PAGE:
• Major Richard Rand, North Miami Beach Police Department;
  • Captain Jose Sanchez, Miramar Police Department.

As FBI National Academy graduates, these officers enter into a select group made up of less than one percent of the country’s law enforcement officers.  They were hand-picked by their departments and, along with about 250 other officers, completed the 10-week course, which began on January 9, 2017, at the FBI training facility in Quantico, Virginia.  The course included instruction in law, behavioral science, forensic science, understanding terrorism/terrorist mindsets, leadership development, communication, and health/fitness.

The FBI National Academy is dedicated to the improvement of law enforcement standards and has long been a benchmark for professional continuing education.  Participants are drawn from every state in the union, from U.S. territories, and from over 150 partner nations.  Police officers who attend the Academy return to their communities better prepared to meet criminal challenges.

The overall goal of the Academy is to support, promote, and enhance the personal and professional development of law enforcement leaders by preparing them for complex, dynamic, and contemporary challenges through innovative techniques, facilitating excellence in education and research, and forging partnerships throughout the world.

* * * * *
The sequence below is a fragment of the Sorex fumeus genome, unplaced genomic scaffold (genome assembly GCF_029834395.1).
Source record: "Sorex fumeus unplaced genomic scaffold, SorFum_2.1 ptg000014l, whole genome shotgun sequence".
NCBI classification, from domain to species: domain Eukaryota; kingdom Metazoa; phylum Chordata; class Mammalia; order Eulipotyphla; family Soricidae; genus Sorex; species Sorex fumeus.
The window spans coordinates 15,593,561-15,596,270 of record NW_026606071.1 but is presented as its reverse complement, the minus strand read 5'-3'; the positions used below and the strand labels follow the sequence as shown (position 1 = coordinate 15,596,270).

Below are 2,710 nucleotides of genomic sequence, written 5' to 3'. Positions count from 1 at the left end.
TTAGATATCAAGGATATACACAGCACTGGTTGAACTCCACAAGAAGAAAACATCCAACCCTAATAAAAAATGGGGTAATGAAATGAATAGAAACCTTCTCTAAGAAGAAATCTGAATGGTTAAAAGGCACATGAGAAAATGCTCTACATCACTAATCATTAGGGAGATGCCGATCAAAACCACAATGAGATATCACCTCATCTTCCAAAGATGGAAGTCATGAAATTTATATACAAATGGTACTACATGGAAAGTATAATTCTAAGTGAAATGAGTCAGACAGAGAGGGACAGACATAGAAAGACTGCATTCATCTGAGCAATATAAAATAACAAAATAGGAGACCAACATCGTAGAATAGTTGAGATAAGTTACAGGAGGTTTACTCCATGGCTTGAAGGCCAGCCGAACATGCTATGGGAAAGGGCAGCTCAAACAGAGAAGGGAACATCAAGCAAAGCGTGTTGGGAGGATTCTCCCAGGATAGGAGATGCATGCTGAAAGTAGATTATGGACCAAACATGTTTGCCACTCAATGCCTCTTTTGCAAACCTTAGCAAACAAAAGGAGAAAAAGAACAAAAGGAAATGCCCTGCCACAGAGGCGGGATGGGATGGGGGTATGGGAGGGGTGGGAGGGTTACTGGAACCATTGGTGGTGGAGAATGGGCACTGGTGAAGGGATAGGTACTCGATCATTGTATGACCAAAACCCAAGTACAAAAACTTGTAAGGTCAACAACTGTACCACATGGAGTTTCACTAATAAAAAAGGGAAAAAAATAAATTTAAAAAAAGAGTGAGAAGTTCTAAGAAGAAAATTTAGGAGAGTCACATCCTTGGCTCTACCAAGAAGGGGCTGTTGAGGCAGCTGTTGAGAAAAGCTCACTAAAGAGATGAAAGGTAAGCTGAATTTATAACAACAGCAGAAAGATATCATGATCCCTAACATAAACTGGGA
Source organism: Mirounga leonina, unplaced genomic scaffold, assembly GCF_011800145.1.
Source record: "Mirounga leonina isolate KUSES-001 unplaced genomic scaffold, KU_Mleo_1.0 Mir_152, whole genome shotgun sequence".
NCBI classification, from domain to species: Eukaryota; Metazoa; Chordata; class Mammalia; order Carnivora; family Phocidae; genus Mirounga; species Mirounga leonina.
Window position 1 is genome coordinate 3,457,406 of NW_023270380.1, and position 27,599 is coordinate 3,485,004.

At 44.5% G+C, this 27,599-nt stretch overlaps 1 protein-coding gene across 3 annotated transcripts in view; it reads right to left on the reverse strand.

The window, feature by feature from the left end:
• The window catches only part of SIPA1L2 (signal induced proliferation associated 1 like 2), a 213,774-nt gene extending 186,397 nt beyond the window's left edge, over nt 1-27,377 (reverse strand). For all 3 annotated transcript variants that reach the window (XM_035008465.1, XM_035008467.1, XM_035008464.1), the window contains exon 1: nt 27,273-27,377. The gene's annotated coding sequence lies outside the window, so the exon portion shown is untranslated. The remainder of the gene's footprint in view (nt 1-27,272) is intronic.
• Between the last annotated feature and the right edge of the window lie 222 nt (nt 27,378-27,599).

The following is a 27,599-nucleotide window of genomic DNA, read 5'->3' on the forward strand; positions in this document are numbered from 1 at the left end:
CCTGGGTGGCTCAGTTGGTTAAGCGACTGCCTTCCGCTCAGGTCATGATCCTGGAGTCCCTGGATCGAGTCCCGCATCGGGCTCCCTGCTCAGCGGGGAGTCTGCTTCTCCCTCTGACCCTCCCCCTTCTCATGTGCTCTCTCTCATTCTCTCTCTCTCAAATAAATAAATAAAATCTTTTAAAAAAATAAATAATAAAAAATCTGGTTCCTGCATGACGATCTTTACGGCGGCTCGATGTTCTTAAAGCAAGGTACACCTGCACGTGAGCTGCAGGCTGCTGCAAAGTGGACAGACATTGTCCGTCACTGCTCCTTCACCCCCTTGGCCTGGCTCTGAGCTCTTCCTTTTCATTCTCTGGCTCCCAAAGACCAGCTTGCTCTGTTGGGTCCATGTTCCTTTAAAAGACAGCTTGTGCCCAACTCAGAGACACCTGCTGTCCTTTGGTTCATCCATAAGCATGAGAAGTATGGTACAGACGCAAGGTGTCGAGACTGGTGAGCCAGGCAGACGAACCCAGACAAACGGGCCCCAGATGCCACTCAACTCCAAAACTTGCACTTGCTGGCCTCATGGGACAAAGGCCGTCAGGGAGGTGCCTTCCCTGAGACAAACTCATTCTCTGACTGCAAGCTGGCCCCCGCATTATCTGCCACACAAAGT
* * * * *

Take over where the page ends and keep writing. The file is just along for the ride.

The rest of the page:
The academy was created in 1935 with 23 students in the first class. It has grown over the years to the current enrollment of over 1,000 students a year.  The FBI National Academy is one of the premier law enforcement academies in the world.

Source: FBI


Breaking News: FBI-WANTED

Be on the lookout for MARIO L. LAMBERT, who has pending charges in multiple jurisdictions. Locally, LAMBERT has been charged in the United States District Court, Eastern District of Tennessee, with a Hobbs Act violation related to the armed robbery of Cellular Sales, 4501 Chapman Highway, Knoxville, Tennessee, that occurred on November 22, 2016. He has also been charged with Brandishing a Firearm during a Crime of Violence in conjunction with that robbery.

On January 12, 2017, LAMBERT was charged with the same two offenses, Hobbs Act Robbery and Brandishing a Firearm During a Crime of Violence, in the United States District Court, District of Kansas.

LAMBERT was last seen in Rockford, Illinois on March 2, 2017. He is also known to have traveled to Chicago, Illinois; Beloit, Wisconsin; Milwaukee, Wisconsin; Atlanta, Georgia; and Houston, Texas. He was last seen driving a 2002 tan Chevy Tahoe, with Illinois license plate ZZ37991.

LAMBERT is more fully described as follows:

  • Race: Black
  • Sex: Male
  • Nickname: Pop-Up
  • Age: 33
  • Height: 5’8”
  • Weight: 220 pounds
  • Hair: Black
  • Eyes: Brown
  • Tattoos: “LAMBERT” on his Back; Chinese letters on chest

A WANTED poster is available on the FBI website at https://www.fbi.gov/wanted/additional/mario-lee-lambert

A reward of up to $20,000 is offered for information leading to the arrest of MARIO L. LAMBERT.

Anyone who has information on the whereabouts of MARIO L. LAMBERT should call the nearest law enforcement agency, or the Knoxville FBI office at 865-544-0751, or the Chicago FBI office at 312-421-6700. Members of the public and law enforcement officers should use caution if LAMBERT is encountered, as he is considered to be ARMED AND DANGEROUS.

All defendants are presumed innocent unless proven guilty beyond a reasonable doubt.

Wanted for Armed Robbery, Lambert.
Lambert, Wanted for Armed Robbery.